New York's Cooperative and Condominium Community



Probation, not jail, for engineer who faked fatal building inspection report.

Appeals court rules that unit-owners are not responsible in a personal injury lawsuit.

Having a stake in the building might be the best criterion for board service.

How far can a co-op board go to keep the building secure?

How To Keep an Elevator Overhaul on the Up and Up

Written by Matthew Hall on June 10, 2016

Upper West Side

“Compassionate” financing was the key to success for one co-op.

The Social Room Goes Ka-Boom

Written by Paula Chin on May 20, 2016

Upper West Side

Community rooms in co-ops and condos are morphing from frumpy to fabulous.

Discrimination case ends with court ordering apartment sold for $12.5 million.

The century-old Belnord will be the neighborhood’s second priciest condo.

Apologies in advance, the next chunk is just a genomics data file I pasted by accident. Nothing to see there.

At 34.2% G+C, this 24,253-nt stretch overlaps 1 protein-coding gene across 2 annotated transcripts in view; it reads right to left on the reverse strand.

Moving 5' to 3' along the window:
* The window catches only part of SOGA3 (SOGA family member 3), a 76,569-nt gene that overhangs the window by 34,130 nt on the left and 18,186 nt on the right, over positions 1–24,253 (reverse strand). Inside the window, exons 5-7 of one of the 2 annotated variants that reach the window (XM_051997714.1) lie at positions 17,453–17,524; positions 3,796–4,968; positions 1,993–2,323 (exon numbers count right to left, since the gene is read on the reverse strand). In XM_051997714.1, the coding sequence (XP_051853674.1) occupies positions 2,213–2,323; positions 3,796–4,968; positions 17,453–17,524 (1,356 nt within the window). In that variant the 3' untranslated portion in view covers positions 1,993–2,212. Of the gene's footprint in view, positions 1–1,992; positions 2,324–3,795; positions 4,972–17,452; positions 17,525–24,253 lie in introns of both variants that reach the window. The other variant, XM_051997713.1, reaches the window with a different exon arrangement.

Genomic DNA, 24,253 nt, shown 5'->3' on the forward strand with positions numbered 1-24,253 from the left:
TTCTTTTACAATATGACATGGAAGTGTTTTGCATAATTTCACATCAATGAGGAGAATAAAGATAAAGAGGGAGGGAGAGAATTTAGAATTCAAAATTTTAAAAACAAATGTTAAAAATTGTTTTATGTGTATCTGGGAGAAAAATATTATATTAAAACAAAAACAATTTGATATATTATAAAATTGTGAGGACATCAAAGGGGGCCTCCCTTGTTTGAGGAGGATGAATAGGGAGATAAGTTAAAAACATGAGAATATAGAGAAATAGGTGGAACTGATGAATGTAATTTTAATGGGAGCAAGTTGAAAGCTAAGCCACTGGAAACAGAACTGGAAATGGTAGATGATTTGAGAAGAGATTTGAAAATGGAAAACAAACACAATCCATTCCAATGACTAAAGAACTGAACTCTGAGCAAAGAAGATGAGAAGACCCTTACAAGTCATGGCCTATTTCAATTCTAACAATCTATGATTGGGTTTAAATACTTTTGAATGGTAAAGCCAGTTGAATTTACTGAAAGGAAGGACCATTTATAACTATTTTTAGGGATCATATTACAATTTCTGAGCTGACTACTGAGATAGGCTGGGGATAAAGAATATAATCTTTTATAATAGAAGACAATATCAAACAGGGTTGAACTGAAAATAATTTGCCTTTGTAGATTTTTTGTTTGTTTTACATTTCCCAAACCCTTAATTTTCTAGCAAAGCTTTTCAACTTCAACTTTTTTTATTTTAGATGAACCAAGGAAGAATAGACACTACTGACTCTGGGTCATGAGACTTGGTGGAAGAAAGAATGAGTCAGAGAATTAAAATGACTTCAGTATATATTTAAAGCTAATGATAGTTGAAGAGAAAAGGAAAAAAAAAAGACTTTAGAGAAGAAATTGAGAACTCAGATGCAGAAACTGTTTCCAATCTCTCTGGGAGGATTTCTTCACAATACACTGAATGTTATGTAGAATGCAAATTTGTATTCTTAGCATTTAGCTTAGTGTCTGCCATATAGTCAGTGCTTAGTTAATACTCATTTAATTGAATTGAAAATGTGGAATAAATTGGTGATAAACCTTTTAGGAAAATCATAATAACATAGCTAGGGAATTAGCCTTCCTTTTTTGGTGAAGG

For president Eric Walsh and other members of the activist board at 252 West 85th Street, a 10-story co-op, it was a double play: by converting the building’s heating system from oil to gas, the board could not only save energy, it could also free up space, possibly for a gym or a meeting room.
For Peter Varsalona, a partner in RAND Engineering & Architecture, the relatively straightforward job of converting the heating system ended up as a waiting game with Con Ed. Approval by the utility for the conversion would be the culmination of a 16-month adventure to cut energy costs and add an amenity. “It takes a very long time for a building to get gas service in these conversions,” Varsalona says. “You pretty much have to do everything and then wait for Con Ed.” 

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